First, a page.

Saturday, March 1, 2014

Happy March!

Can you believe it's March already?  It is beginning to look more like Spring around here too.  The snow has melted off our front lawn and it's raining instead of snowing.  On my morning walk today I had to dodge a lot of worms.
March is supposed to be coming in "like a lion".  We were supposed to have high winds and a lot of rain.  I've only seen a little bit of rain, so it's a pretty tame lion so far!

I like to put up different quilts and small decorations on the first of each month, so here we go!  This is my little wool banner for March and below is a small piece I made using a Patrick Lose pattern.

These quilts made me think of Ireland!  We have been there twice now and I can hardly wait to go again!  They have an International Quilt Festival in Galway there each year now in June.  I was lucky enough to go to the first one :)  I think this year is the third.
After going to Ireland I learned some things about the legend of St. Patrick which you might find interesting.  He was abducted from his home in Great Britain when he was about 16 years old by Irish pirates and taken to Ireland where he was a slave for six years before he escaped and returned to his family in Great Britain.  After returning home he studied Christianity, became a cleric and eventually returned to Northern and Western Ireland as a missionary sometime in the latter half of the fifth century.  I read that he was successful as a missionary, due in large part to the fact that he spoke their language better than other missionaries who had gone to Ireland before him, because of the years he spent there in slavery.  By the seventh century he had already come to be revered as the patron saint of Ireland.  St. Patrick's day is celebrated inside and outside Ireland, as a religious and cultural holiday, on March 17th, which was the day of his death.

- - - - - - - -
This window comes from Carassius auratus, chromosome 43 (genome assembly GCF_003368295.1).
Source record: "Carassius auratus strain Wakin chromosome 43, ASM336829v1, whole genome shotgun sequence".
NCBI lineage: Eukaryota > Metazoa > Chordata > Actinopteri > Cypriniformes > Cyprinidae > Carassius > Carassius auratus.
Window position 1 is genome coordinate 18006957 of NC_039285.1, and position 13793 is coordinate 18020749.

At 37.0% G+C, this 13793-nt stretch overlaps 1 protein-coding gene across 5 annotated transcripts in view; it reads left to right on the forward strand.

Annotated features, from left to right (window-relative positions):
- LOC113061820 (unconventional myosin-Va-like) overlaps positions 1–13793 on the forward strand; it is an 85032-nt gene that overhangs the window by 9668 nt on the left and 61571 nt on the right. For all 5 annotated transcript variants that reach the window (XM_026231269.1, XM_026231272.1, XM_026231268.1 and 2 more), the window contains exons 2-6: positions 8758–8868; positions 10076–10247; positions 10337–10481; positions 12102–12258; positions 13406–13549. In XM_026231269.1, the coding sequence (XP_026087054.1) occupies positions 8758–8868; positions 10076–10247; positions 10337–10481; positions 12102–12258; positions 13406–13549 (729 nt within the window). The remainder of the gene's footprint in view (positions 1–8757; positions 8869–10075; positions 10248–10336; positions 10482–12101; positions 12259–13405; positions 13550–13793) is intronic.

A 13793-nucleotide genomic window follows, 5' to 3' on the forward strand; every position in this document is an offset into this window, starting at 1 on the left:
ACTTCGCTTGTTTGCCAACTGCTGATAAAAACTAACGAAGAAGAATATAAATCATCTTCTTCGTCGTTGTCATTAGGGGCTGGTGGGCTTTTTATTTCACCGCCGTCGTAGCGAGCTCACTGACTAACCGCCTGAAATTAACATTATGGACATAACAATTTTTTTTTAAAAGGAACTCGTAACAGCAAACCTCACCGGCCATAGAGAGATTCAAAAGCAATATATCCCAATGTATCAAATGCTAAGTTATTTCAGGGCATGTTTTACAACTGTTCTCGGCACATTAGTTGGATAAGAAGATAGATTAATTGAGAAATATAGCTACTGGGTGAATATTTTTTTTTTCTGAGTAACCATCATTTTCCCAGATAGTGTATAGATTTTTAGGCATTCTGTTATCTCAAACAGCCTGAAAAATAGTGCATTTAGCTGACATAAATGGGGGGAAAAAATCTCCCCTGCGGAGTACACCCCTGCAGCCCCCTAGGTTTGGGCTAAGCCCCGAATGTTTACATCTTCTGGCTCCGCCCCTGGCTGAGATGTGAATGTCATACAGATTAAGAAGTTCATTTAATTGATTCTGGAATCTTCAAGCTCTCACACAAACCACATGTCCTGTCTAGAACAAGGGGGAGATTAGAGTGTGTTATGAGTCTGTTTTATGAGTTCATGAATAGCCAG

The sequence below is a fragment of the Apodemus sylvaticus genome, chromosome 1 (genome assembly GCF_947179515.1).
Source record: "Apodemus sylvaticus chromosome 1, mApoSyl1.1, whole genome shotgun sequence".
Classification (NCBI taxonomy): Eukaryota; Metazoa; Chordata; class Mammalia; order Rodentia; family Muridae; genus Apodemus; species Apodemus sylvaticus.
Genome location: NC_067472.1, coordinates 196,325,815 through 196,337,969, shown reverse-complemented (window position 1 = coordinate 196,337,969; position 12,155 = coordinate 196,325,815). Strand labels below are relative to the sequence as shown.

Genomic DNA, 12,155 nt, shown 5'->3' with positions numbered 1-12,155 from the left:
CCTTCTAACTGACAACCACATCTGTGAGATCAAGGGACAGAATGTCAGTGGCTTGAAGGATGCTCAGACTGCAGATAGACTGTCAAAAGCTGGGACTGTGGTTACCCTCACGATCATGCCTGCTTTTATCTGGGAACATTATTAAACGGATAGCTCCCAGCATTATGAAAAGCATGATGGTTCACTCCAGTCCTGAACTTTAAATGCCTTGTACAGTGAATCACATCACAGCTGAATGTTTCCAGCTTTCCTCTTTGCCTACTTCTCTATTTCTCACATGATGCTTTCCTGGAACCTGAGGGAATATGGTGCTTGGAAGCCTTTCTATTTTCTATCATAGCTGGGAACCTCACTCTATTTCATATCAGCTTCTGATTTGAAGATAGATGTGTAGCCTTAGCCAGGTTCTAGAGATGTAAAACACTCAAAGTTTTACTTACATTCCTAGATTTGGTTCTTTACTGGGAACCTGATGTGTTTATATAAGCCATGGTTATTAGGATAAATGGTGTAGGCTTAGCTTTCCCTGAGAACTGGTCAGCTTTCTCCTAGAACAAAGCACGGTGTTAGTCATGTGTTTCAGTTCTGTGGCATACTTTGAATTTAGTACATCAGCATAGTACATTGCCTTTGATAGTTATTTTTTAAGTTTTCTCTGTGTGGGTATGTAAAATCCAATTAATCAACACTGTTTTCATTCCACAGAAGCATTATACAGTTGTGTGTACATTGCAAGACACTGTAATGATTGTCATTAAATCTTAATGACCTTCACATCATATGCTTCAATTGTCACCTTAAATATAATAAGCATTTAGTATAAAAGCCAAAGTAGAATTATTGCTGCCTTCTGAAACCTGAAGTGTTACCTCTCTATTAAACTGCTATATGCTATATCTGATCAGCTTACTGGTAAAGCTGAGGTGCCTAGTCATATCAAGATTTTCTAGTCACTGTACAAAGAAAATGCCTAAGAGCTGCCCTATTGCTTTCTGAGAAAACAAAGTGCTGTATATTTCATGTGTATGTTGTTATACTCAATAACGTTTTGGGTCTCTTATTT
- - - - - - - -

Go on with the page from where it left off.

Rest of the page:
Legend also has it that St. Patrick used the shamrock to teach the Irish about the doctrine of the Holy Trinity, which is the reason the shamrock is a symbol of St. Patrick's Day.  The shamrock had been seen as sacred by the Irish already, due to its overall shape and green color representing rebirth and eternal life.
I also like the story about St. Patrick and the snakes. Wikipedia says the absence of snakes in Ireland gave rise to the legend that St. Patrick banished them from Ireland by chasing them all into the sea after they attacked him during a 40 day fast he was undertaking on top of a hill.  The book "Ireland" goes into greater detail about this legend and says that he banished them all to England!  Wikipedia states that all evidence suggests that post glacial Ireland never had snakes.  "At no time has there ever been any suggestion of snakes in Ireland, so there was nothing for St. Patrick to banish" says naturalist Nigel Monaghan, keeper of natural history at the National Museum of Ireland in Dublin.
Either way, the fact that there are no snakes in Ireland makes it a mighty fine place to visit :)  I'm ready to go back and do some "hill walking"!

I made this daffodil quilt in 2006.  Since daffodils are the first flowers to pop out in Spring, it's a great quilt to hang in March.  It is all paper pieced and machine quilted.

Maybe it's time to "Spring Clean" my sewing room and dig into some "new" old projects!  Have a fun day.

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